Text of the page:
The Georgian case is perhaps the most burning one in the entire CIS zone, and Putin’s clearly conveyed refusal to give it due attention is even more worrisome than the shootouts and explosions in Tskhinvali. Saakashvili paid a visit to Washington two weeks prior to the G-8 summit, and he had expected that President George W. Bush, together with his European allies, would raise the issue of Russia’s support to secessionists in Abkhazia and South Ossetia at an opportune moment. It did not happen, perhaps because Lebanon demanded priority attention (Prognosis.ru, July 19). Putin now feels emboldened to experiment with direct pressure on Georgia, such as staging military exercises, while in the Russian mainstream media the campaign against “war mongers” in Tbilisi has reached new highs (Nezavisimaya gazeta, July 24). The din drowns out rare voices, like Yulia Latynina’s, that warn about the risk of being drawn into a full-scale interstate war by the force of Moscow’s own propaganda and the parochial interests of a few “peacekeeping” colonels who control the smuggling business in South Ossetia (Ekho Moskvy, July 22).
The “frozen” conflict in Transnistria has also recently shown dangerous spasms, so Moldova’s President Vladimir Voronin decided to come to Moscow in an attempt to cut some ice in bilateral relations, which have stayed on a very low plateau since he declined Putin’s peace plan in December 2003. Having no illusions about the prospects of integration, Voronin was generous with his praise of the value of CIS, hoping at least to get some relaxation of the Russian ban on imports of Moldavian wine (Ekho Moskvy, July 21). President Ilham Aliyev from Azerbaijan probably enjoyed the races, where his horse finished nose-to-nose with the Russian favorite, but it was hard to detect any interest in the CIS on his part (Kommersant, July 24). The Baku-Tbilisi-Ceyhan pipeline, which was joyfully inaugurated on the eve of the G-8 summit, is a project hugely more important to him than anything in the Babylonian tower of paperwork produced during the 15 years of the Commonwealth’s fruitless existence.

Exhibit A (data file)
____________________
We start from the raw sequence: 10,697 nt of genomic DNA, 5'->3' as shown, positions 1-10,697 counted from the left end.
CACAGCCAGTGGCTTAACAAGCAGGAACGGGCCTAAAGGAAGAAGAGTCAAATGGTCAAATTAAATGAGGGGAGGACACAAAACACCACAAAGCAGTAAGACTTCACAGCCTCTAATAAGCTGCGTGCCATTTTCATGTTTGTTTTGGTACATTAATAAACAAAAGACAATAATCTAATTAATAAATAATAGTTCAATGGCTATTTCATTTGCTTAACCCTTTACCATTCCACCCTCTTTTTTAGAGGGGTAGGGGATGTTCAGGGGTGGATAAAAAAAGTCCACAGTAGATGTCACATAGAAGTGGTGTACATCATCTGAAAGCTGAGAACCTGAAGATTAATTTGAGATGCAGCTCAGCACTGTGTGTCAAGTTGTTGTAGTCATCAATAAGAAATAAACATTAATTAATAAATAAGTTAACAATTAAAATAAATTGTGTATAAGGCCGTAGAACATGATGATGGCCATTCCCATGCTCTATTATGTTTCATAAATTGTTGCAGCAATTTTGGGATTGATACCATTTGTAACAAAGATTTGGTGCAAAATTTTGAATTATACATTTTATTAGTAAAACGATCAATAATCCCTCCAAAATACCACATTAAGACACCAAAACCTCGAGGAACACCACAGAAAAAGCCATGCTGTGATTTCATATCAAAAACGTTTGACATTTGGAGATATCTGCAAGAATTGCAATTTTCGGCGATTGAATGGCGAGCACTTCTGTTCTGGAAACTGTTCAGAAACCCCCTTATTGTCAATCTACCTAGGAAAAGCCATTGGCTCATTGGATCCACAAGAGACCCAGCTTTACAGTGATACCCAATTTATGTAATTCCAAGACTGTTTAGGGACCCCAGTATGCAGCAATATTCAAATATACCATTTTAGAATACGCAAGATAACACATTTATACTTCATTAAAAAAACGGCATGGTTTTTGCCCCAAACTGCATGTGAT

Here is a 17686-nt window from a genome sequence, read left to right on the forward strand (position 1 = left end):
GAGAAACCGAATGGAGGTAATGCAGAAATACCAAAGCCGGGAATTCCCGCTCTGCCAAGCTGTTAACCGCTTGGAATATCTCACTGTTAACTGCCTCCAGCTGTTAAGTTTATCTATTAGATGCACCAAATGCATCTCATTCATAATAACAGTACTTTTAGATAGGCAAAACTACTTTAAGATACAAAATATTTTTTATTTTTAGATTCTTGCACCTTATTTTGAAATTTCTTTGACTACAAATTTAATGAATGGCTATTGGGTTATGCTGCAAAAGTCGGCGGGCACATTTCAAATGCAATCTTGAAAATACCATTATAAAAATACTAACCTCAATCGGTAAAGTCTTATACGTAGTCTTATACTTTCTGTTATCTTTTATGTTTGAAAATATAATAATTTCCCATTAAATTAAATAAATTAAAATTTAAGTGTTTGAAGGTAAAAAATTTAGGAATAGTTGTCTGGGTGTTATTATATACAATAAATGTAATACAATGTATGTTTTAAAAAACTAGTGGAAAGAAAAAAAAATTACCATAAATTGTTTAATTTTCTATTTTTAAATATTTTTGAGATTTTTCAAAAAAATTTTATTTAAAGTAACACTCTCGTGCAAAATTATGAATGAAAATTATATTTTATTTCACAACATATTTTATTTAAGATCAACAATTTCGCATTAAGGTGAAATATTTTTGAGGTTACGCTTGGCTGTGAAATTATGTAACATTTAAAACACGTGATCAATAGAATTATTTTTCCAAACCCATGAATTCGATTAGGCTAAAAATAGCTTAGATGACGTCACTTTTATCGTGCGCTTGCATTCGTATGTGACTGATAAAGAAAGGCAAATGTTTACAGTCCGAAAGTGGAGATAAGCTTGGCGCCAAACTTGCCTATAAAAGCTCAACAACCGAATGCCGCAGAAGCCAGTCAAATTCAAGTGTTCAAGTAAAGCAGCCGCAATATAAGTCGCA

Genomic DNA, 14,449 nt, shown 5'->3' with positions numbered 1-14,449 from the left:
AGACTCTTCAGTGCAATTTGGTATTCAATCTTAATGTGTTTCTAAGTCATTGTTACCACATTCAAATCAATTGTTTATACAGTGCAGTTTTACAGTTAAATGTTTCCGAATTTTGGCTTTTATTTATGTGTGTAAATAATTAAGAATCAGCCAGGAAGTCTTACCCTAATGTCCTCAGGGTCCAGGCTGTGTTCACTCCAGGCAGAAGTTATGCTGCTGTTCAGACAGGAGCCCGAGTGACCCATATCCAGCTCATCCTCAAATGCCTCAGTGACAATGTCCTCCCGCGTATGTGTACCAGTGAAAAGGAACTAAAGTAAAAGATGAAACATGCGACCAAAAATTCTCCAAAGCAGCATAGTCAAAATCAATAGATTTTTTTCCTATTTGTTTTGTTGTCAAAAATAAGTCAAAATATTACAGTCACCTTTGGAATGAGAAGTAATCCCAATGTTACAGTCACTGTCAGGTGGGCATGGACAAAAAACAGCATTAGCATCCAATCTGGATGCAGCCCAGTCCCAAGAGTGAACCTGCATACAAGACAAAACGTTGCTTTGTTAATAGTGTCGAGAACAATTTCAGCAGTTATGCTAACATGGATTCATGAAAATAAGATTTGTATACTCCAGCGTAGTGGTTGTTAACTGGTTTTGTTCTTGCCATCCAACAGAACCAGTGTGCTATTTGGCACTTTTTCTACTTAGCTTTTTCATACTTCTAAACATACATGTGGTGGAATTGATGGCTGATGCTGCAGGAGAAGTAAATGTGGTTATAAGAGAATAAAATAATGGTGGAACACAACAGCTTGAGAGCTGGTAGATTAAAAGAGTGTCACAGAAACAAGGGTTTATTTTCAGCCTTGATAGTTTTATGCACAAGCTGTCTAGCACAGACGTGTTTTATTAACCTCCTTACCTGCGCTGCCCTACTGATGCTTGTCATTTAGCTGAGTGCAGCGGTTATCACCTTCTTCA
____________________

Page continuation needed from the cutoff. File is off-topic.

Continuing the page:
Only one diehard enthusiast of deepening cooperation (as he was of preserving the USSR in 1991) attempted to make a difference at the summit. Kazakhstan’s President Nursultan Nazarbayev presented a well-developed draft for reforming the CIS centered on a proposal to adopt decisions strictly by consensus on the few matters that were of importance for all members and to guarantee that such decisions would be mandatory to implement (Polit.ru, July 21). By no means an idealist, Nazarbayev appealed to the common political sense of his colleagues, suggesting a drastic streamlining of the bureaucratic procedures and, taking a clue from the G-8 method, appointing “sherpas” for hammering out the details (Vedomosti, July 24). His sound ideas could have reinvigorated the Commonwealth a few years back, but now they are demonstratively out of place.
The problem is not that Ukraine has lost interest in the CIS and is considering an “exit strategy”; neither is it Georgia’s desire to join NATO nor Turkmenistan’s self-isolation. The main problem for Nazarbayev’s plan is that it does not fit Putin’s vision of a Russia-centered, tightly controlled organization that has few “horizontal” links between its members. Insisting on adopting a binding “common position” on international issues around the Russian line, Putin is challenging the malcontents to quit the CIS. By the official summit later this year, some of them might indeed do it; but that hardly would make it possible to transform the curtailed Commonwealth into a functional structure.